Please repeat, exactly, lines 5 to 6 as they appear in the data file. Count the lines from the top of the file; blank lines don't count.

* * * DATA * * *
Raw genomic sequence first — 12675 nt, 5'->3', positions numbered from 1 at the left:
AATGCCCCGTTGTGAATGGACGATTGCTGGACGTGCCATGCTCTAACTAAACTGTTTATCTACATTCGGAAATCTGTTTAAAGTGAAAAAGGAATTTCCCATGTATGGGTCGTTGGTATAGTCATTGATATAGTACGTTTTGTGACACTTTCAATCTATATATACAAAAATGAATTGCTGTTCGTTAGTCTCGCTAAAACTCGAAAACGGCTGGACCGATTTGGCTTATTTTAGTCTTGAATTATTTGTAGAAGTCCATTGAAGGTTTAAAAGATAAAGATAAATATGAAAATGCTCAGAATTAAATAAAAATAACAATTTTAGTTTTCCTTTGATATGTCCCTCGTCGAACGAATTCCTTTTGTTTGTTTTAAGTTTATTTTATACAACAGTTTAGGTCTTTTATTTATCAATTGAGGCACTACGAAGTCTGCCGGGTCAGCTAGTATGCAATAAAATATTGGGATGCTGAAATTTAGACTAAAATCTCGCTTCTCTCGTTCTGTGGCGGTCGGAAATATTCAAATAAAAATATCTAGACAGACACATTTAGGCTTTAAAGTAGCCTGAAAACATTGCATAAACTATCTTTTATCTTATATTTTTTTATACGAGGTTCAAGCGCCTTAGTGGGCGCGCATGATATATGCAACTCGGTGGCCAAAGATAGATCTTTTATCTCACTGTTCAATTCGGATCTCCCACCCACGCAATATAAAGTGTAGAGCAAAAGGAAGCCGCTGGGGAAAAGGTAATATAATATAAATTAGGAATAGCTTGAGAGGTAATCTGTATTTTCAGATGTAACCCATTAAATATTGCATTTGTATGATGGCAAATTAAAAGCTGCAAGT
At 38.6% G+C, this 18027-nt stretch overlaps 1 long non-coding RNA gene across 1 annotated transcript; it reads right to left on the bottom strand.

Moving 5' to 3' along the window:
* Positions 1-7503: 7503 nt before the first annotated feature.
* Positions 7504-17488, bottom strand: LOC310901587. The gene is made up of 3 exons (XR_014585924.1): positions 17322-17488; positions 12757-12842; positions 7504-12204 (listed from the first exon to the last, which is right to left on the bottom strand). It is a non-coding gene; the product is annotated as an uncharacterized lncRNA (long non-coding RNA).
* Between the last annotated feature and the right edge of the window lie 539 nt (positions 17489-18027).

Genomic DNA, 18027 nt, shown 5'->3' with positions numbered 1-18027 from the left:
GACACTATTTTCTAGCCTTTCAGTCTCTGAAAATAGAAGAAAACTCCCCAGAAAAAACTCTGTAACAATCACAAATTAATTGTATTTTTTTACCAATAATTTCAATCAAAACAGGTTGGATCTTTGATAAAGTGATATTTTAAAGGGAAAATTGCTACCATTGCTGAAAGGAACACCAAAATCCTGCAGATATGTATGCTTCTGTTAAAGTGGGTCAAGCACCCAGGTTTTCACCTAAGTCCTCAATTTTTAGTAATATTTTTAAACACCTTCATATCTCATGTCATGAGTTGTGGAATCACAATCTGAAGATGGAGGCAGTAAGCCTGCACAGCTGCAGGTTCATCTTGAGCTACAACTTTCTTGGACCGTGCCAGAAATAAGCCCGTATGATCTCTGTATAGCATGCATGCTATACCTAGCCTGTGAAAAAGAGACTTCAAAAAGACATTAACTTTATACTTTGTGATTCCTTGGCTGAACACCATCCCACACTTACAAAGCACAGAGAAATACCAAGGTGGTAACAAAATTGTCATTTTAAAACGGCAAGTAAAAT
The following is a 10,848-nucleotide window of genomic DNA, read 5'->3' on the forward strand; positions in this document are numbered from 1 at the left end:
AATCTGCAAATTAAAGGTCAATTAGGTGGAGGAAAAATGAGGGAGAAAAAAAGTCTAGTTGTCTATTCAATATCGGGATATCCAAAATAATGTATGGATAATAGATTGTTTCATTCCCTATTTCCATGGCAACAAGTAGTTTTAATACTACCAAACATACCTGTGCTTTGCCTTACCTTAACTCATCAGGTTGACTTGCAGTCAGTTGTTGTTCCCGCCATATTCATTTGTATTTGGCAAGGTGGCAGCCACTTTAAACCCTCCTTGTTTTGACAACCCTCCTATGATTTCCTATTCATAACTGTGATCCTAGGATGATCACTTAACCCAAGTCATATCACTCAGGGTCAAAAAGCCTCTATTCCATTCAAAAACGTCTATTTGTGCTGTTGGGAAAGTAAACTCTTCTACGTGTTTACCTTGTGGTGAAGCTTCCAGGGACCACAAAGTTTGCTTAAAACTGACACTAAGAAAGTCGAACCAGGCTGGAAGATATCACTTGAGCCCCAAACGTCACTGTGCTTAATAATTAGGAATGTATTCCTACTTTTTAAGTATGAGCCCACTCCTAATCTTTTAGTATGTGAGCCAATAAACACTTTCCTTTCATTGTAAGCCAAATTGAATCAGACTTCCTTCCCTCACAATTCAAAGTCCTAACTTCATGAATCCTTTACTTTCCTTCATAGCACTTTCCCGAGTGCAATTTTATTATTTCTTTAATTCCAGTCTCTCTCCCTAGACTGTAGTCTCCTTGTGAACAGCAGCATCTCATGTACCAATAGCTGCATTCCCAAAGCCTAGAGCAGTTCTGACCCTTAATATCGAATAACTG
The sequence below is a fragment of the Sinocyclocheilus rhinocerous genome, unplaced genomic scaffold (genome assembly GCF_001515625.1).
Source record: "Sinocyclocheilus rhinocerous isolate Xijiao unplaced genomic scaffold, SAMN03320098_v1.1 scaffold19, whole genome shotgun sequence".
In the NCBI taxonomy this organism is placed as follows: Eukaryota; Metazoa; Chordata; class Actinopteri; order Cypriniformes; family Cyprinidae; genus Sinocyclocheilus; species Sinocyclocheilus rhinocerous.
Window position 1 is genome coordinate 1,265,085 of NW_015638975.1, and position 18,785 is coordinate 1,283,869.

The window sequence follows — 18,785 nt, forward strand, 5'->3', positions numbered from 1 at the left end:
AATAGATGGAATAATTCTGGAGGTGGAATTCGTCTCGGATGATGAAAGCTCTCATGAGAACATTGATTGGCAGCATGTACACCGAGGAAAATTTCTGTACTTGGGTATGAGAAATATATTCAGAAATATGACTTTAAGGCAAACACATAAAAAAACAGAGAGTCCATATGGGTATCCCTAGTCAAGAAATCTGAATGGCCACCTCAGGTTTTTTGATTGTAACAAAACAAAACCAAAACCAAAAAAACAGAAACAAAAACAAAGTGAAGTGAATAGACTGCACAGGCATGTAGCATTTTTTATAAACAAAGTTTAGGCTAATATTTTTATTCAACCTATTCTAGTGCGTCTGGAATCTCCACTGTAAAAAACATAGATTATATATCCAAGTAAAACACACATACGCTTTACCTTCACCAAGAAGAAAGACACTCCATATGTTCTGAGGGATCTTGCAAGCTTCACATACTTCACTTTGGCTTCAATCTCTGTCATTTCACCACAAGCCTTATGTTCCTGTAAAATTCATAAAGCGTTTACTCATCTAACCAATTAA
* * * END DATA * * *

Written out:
* Positions 1-7503: 7503 nt before the first annotated feature.
* Positions 7504-17488, bottom strand: LOC310901587. The gene is made up of 3 exons (XR_014585924.1): positions 17322-17488; positions 12757-12842; positions 7504-12204 (listed from the first exon to the last, which is right to left on the bottom strand). It is a non-coding gene; the product is annotated as an uncharacterized lncRNA (long non-coding RNA).